If I was really lazy, I could use the same fight report from the Chambers, the Chagaev, Rahman and Thompson bouts. It was another typical Wladimir Klitschko performance, in which he had no trouble at all doing whatever he wanted to Samuel Peter in Frankfurt, Germany on Saturday. As usual, Klitschko waited until his man was well done before stepping on the gas, and looking to close the show, which he did in the tenth round after trainer Manny Steward gave him the what for.
Peter showed that he had regressed, or maybe stayed the same, from when he last took on Wlad, in 2005. That night, he sent the Ukrainian to the mat three times, but still lost a decision. On this night, he tossed a few punches with evil intent, but in general, he looked stiff, and ponderous, and without hope for even a Hail Mary stunner from the third round on.
The WBO-IBF champion Klitschko now (now 55-3; age 34; born in the Ukraine; ) was 247 pounds, while Peter (now 34-4; born in Nigeria; age 30 ) was 241 pounds.
Wlad kept on his gameplan early on. He moved, hugged, hooked, held, while Peter plodded on, and ate the occasional right, and more often, jabs. Wlad switched directions, and often just left his left hanging, to act as an impediment to Peter getting close enough to do damage.
The crowd hurled hoots at the fighters, mostly the Nigerian, for refusing to up the tempo in the fourth. He let loose a left hook, but Klitschko saw it coming from the rafters, and slipped it easily. Through the middle rounds, it looked like it would be another easy-breezy win for the younger of the Brothers K. Would Wlad look to close the show earlier on Peter than his big bro Vitali did in 2008 (TKO8)?
Peters trainer Abel Sanchez asked him to be busier after the fourth, as his fighter looked at him and nodded, with his features looking more and more misshapen. Peter was warned in the fifth by Robert Byrd for going low, the second such caution. Peters lack of gifts for interior work did him no favors; Wlad could clinch and not worry about getting rakes to the body, or taking a quick cuff of a left hook.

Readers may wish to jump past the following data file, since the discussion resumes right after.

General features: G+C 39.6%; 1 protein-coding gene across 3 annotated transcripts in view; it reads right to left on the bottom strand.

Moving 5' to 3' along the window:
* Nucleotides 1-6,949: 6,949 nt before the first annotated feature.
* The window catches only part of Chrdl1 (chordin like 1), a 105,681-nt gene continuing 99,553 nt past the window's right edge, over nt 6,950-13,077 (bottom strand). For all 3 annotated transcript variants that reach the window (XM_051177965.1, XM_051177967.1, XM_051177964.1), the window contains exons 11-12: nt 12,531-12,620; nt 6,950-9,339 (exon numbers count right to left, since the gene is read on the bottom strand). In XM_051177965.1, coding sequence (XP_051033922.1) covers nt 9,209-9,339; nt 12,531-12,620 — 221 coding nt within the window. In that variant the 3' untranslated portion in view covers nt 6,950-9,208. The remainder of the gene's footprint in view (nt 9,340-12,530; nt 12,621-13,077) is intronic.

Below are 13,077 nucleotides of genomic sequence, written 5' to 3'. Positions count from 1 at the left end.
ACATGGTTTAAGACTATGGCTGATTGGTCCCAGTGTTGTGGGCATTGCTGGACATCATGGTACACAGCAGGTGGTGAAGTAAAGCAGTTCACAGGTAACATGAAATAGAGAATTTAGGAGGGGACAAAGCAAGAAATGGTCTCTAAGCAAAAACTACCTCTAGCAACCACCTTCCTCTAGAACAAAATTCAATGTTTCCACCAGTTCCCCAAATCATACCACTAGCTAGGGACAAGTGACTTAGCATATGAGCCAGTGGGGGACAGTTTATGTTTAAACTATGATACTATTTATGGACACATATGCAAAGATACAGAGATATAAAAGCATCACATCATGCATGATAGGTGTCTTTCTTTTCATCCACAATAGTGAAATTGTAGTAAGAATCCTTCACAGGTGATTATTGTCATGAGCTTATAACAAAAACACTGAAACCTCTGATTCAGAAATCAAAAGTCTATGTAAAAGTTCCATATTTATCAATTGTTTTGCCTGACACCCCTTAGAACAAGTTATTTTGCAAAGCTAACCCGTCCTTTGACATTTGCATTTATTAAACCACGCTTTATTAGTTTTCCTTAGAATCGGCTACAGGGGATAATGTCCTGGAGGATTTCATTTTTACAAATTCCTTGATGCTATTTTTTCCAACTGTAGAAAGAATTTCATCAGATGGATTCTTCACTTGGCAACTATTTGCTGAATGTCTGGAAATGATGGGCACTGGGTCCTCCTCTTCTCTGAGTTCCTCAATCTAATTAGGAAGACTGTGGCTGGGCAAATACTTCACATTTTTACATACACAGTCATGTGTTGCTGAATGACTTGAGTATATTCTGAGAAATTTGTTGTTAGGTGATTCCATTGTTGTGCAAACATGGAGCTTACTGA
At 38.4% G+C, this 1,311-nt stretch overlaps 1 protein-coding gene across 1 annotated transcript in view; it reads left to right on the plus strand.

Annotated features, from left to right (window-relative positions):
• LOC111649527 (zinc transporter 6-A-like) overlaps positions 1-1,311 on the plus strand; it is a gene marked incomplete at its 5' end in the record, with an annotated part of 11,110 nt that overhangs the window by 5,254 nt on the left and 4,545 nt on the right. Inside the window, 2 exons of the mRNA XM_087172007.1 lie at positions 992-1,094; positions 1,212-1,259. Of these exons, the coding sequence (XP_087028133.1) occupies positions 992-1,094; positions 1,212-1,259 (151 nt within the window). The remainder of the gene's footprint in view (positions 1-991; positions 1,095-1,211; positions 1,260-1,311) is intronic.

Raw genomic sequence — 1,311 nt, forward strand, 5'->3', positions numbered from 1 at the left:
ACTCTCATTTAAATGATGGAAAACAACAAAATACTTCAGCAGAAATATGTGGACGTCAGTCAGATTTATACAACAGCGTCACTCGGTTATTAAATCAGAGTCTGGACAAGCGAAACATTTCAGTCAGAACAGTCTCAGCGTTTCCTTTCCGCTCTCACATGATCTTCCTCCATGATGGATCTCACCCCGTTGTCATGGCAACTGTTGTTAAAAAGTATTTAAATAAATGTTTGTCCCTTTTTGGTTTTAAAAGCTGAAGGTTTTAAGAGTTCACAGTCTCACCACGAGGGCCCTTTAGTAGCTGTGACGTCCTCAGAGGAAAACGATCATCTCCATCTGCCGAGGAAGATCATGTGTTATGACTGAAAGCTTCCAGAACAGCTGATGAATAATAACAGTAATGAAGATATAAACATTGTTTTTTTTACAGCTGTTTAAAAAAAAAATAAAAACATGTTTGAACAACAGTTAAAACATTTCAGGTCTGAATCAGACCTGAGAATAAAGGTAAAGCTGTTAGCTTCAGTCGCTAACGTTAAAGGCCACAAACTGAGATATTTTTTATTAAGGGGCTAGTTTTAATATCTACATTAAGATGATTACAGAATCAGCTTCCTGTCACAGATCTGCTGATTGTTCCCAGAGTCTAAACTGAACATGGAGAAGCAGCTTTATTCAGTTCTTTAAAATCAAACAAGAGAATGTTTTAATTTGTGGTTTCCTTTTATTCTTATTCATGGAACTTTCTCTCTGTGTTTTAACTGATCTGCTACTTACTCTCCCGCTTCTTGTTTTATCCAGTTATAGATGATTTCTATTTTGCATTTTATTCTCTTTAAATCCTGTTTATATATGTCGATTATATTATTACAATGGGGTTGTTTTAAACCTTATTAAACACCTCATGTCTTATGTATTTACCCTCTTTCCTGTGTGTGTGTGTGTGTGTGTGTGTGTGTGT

After the fifth, Manny Steward asked Wlad to be even bolder, knowing that Peter presented not much of a threat, and that Wlad could hasten the climax if he so choose.
In the sixth, Peter banged to the belt as the ref was out of position. His right eye, especially, told the tale, of the Wlad jab. A right uppercut buzzed Peter to his bunions to end the round. In the seventh, the crowd roused themselves, perhaps tiring of the tempo, of Peters seeming total inability to launch a gamechanger. Peter looked like it was round 15, not seven, and one wondered how much longer his corner would let it go. Lets start putting punches together. He cant see them coming, Steward said after the seventh. Sanchez told Peter he would stop the fight if if he didnt perk up. You look like you dont want to fight, he said.
Peter did look a bit more lively, but hed need a sip of a Panama Lewis cocktail to get amped enough for it to make a difference. Peter went low in the eighth, and when warned, protested that Wlad was holding his head down, which indeed he was, at times. Is that it for you? Sanchez asked after, and Peter said, No.
Show me. I aint gonna let you take punishment, Sam, the trainer said.
In the ninth, it was more of the same. Peter looked like a catchers mitt. Im only going to give you one more in there, Sammy, Sanchez said after. Steward seemed mildly frustrated, telling Wlad not to clinch, but to pile up some combos.
That he did. After about fifteen blasts, with Peter stumbling like a skidrow rummie, Byrd stepped in as Peter hit the mat, on his back.
We would not be surprised if we dont see Sam Peter in the ring again. He made a pile of cash tonight, and he must be sick of getting his rump roasted by Klitschkos.
Stay tuned for a Phil Woolever ringside special...
Who's the best Mexican boxer today?